Introduction Top

Thyroid disorders are increasing in incidence worldwide, and are most commonly seen among women ;han in men. An increasing risk for thyroid diseases is seen imong people living in South-East Asia, Latin America and Central Africa (Vanderpump, 2011). In India 42 million people suffer from thyroid diseases (Unnikrishnan, & Menon, 2011) and the incidence among young women is also on the rise (Velayutham, Selvan, & Unnikrishnan, 2015). An increase of 50.2% mortality is reported among patients with thyroid cancer from 1990 to 2010. In South Asia, thyroid cancer ranks 94 compared to 92 globally (Kalra, Unnikrishnan, & Sahay, 2013).

Thyroid dysfunction affects the metabolism of the individual and leads to disturbance in the normal physiological functions (Pinto & Glick, 2002). Medical management of thyroid disorders includes supplementation with hormones in case of deficiency disorders. Surgical management is an option for those with hyper secretion and enlarged gland. Total thyroidectomy is considered to be optimal procedure when surgery is indicated. Even for benign thyroid disease suigeiy seems to be an option as it has advantages of immediate and permanent cure with no recurrences (Wang, Richards, & Sosa, 2017). Nurses need to keep themselves abreast of the advances in the management of thyroid disorders, especially the surgical management and its outcome.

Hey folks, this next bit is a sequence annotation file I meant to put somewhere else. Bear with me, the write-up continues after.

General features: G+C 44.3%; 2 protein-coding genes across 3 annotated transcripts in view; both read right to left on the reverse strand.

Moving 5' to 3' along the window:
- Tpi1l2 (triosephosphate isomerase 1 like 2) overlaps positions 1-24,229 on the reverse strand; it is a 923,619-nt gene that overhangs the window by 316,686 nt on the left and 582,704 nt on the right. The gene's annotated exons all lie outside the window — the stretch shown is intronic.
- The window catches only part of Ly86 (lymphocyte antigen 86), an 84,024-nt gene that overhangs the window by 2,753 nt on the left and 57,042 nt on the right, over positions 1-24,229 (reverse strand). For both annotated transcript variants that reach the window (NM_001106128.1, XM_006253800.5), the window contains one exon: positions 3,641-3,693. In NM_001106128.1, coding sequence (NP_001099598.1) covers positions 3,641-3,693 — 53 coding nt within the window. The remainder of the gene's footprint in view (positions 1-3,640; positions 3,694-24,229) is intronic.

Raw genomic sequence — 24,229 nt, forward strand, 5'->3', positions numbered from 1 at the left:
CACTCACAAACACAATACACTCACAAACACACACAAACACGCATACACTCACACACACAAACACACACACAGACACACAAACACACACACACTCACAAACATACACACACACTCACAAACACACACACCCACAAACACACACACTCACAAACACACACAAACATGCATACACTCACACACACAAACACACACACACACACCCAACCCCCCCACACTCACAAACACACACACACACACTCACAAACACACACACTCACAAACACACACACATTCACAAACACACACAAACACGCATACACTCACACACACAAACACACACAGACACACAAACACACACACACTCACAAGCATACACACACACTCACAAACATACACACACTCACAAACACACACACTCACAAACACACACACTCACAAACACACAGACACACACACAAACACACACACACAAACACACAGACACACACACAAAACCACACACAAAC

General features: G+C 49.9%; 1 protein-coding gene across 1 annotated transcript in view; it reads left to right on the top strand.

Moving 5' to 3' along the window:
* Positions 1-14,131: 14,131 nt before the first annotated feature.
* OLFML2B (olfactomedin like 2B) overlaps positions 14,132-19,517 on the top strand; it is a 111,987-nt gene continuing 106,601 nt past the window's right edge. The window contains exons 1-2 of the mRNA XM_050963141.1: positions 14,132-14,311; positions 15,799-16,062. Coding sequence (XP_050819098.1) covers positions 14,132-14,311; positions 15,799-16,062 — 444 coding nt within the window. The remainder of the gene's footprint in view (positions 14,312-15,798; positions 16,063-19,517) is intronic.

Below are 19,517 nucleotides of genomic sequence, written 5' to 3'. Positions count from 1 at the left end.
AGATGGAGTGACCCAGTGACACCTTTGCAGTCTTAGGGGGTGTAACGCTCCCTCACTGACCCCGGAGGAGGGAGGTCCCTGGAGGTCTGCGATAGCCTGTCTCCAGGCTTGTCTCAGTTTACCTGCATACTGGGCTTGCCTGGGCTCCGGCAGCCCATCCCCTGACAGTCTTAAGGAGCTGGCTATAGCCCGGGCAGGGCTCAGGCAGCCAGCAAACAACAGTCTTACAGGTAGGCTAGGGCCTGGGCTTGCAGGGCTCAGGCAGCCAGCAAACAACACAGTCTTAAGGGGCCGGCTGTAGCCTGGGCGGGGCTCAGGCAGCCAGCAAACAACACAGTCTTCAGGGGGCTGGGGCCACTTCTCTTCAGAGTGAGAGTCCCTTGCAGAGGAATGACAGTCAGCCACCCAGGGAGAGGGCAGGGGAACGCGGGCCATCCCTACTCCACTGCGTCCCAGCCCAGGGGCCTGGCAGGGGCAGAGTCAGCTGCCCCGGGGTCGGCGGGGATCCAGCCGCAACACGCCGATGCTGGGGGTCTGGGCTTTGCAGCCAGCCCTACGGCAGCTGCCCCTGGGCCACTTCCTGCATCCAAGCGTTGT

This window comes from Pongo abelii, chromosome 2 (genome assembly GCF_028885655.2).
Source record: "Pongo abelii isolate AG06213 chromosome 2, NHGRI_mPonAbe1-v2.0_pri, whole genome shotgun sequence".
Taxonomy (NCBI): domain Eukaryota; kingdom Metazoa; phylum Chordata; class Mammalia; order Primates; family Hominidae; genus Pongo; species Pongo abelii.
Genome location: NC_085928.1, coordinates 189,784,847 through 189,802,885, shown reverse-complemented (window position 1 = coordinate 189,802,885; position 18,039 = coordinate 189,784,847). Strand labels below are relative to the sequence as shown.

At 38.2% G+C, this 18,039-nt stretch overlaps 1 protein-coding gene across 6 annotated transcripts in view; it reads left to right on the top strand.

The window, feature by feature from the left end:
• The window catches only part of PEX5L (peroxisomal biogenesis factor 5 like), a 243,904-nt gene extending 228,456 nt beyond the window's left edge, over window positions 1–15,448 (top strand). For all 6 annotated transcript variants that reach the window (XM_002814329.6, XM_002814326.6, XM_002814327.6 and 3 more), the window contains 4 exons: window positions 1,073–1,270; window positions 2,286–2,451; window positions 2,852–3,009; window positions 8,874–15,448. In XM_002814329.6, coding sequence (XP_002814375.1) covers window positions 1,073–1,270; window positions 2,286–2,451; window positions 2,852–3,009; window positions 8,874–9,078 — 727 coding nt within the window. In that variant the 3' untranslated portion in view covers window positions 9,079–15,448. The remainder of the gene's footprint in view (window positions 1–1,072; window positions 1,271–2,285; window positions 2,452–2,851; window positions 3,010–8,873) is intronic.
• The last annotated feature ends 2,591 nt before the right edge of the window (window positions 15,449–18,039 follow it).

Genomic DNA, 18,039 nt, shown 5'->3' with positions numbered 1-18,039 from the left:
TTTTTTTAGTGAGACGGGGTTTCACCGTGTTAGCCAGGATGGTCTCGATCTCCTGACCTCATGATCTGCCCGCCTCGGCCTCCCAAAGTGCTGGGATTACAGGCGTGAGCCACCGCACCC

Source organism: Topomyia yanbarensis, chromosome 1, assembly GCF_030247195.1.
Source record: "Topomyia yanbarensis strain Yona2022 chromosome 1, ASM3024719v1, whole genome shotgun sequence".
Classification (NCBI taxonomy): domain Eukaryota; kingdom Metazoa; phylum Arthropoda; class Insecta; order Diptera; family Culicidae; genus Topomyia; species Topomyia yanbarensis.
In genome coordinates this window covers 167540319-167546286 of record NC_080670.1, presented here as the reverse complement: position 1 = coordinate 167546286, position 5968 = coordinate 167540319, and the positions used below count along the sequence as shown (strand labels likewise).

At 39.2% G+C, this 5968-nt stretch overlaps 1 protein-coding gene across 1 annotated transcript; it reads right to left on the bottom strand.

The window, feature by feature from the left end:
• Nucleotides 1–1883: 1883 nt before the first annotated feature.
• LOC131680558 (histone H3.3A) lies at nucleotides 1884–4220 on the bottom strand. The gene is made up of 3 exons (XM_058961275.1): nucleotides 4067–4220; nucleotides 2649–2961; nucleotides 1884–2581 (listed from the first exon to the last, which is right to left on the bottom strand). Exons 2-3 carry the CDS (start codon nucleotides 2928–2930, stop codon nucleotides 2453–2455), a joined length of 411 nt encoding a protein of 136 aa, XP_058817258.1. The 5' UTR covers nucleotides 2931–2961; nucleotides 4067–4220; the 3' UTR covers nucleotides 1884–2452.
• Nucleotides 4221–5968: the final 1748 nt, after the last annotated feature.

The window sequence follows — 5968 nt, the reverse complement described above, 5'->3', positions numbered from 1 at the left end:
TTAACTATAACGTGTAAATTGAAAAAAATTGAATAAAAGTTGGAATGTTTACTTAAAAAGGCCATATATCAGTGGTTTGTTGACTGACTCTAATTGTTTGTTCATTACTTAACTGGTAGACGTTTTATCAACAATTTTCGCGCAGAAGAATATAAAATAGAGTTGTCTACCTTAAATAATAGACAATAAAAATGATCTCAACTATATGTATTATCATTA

Anatomy and Physiology of Thyroid Gland Top

Thyroid gland is a butterfly shaped organ measuring 5x3 cm, weighing 30 g and is located in the lower neck, anterior to the trachea (see [Figure 1]). It is highly vascular, supplied by the inferior and superior thyroid arteries. Thyroid veins drain into the internal jugular vein. The parathyroid glands are sometimes embedded in the thyroid tissue at the posterior surface. The recurrent laryngeal nerve passes close to the glands (Hinkle & Cheever, 2014). The gland is made up of hollow sacs called follicles which secrete hormones aamelythyroxine (T4), triiodothyronine (T3), and calcitonin.
Figure 1: Structure of the thyroid gland (Source: Wikipedia, 2017)

Click here to view

The main functions of the gland are to increase body temperature, increase lipolysis and reduce blood cholesterol, enhance the action of norepinephrine and epinephrine and accelerate body growth along with growth hormone and insulin (Thyroid Disorders, 2016). Hence, it has an influence on every major organ by affecting the cellular metabolism. Calcitonin helps in maintaining the calcium level in the blood by reducing reabsorption of calcium from bones and renal tubules during hypercalcemia.